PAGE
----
Unmasking Russia's Presence in Ukraine—With Science

Can biometrics establish a link between Moscow and the shadowy gunmen in eastern Ukraine?
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An armed man gestures in front of the police headquarters in Slaviansk, Ukraine, on April 12. (Gleb Garanich/Reuters)

Every day, the scene playing out along the Ukrainian border with Russia seems like an act of costumed theater. Pro-Russian protesters wearing balaclavas, or ski masks, armed with military-grade weapons, attempt to take over government buildings by force. The question of who is behind the masks has risen to a level of critical international importance. If the protesters are affiliated with the Russian military, Vladimir Putin’s government is in violation of international treaties and laws. It’s a nearly impossible challenge, but one that the United States military, within its own sphere of operations, is also trying to solve.

Many Western observers now take as fact that groups raiding buildings in places like Donetsk and Kharkiv are, in fact, Russian and not simply Russian-speaking Ukrainians. Consider the recent example of Kharkiv, where pro-Russian protesters first attempted to occupy the city’s opera theater before realizing that it wasn’t City Hall. “Presumably, the local citizens of Kharkiv, if they wanted to take over City Hall, they would have gotten the right building to begin with,” said Steven Pifer, director of the Brookings Arms Control and Non-Proliferation Initiative and a former U.S. ambassador to Ukraine.

Masked faces on the streets of Donetsk represent the latest example of stealth-invasion, a tactic that is here to stay, according to Steven Metz, writing for World Politics Review. Metz heralds it as the dawn for what he calls unrestricted warfare, defined roughly by its originators as a state of war where “boundaries between the battlefield and what is not the battlefield, between what is a weapon and what is not, between soldier and noncombatant, between state and non-state or supra-state” effectively disappear. It’s a system of war for the future, and one for which the U.S., says Metz, is unprepared. “The United States,” he said, “wants its conflicts and security problems to remain tidily restricted. Its strength is greatest when there is no political ambiguity or ethical confusion, and when partners jump on board. This is precisely why America’s adversaries will not fight this way.”

The only effective strategy in the fight against unrestricted war may be unmasking the combatants. “The sheer fact of wearing a balaclava mask, in the current situation, means that a person is foreign because there is no one to hide your identity from in Ukraine,” said Yegor Anchishkin, a Ukrainian programmer and entrepreneur, and one of the founders of Viewdle, a facial-recognition technology company purchased by Google in 2012.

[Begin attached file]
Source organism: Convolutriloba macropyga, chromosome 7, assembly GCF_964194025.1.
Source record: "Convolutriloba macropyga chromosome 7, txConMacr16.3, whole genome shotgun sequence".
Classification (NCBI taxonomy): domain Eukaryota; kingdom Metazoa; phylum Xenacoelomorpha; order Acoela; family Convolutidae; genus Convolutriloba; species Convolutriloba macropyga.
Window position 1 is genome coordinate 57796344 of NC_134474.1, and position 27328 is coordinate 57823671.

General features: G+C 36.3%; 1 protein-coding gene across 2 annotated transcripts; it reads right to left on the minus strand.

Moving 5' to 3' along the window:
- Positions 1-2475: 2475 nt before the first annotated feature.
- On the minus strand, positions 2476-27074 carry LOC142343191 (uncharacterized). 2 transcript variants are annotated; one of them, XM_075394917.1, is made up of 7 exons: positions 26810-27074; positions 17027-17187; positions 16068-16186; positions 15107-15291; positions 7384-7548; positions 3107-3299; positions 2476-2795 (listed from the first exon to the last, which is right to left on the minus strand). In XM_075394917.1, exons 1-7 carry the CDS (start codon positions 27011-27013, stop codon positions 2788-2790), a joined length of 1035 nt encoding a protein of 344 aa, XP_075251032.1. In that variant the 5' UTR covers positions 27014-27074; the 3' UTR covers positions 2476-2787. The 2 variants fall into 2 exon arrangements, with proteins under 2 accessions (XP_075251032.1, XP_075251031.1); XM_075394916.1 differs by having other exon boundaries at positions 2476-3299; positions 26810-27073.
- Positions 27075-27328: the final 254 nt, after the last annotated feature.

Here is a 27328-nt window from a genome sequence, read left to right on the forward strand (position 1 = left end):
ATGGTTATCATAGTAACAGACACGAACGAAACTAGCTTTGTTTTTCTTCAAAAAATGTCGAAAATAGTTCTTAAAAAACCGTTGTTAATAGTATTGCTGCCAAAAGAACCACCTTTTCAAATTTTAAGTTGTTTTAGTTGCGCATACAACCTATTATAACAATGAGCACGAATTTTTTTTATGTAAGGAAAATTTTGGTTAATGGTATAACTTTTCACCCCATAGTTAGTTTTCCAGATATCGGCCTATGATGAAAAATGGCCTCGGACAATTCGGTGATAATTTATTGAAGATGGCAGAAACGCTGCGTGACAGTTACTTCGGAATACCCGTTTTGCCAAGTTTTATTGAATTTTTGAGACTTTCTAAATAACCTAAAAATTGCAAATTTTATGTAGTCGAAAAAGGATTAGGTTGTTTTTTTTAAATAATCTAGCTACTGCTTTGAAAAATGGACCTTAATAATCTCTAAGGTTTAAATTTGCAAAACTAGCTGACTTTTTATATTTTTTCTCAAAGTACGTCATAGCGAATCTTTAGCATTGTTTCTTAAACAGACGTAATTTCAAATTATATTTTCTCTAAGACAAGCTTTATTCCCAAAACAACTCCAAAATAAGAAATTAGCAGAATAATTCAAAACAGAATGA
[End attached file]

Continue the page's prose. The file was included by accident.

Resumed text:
But how do you identify masked individuals? Iris scanning is a popular method for biometric identity protection in security environments. But these sorts of scans require a near-infrared camera. Extremely sophisticated iris-recognition scanning equipment can work at ranges of 10 feet, but most of the lesser systems that would be available to the Ukrainian government need to be within ranges closer to 3 or 4 feet, according to experts.

Reading entire faces isn’t much easier. Even when the subject of a facial-recognition search is not wearing a mask, getting a positive identification from a photo at a distance remains a difficult problem technologically. Yes, Facebook’s DeepFace program can match faces with up to 97-percent accuracy, and significant progress has been made getting around the classic challenge of age, position, illumination, and expression that have long hobbled facial-recognition programs. But Ukraine isn’t Facebook and the problem, says Anchishkin, is having an understanding of who the people in the photos might be, absent records to match the people in the photographs.

Anchishkin said that while the Ukrainian government, specifically the Security Service of Ukraine, or SSU, maintains a database of photos of Ukrainian citizens who have applied for passports, this sort of analysis is only good for ruling people out as potential Russian military. “This kind of negative matching is hard to achieve with high confidence,” he said. The SSU would not confirm or deny the existence of a database of photos of Ukrainian citizens.

Russian soldiers stand guard near the Ukrainian Navy's command ship Slavutych at the Crimean port of Sevastopol. (Baz Ratner/Reuters)

Anti-Russian grassroots organizations such as the website Ukraine Investigation have employed a crowd-sourcing technique similar to the Reddit thread "findbostonbombers" that sprouted up after the 2013 Boston Marathon bombings.

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Patrick Tucker is the technology editor of Defense One and the author of the book, The Naked Future: What Happens In a World That Anticipates Your Every Move.

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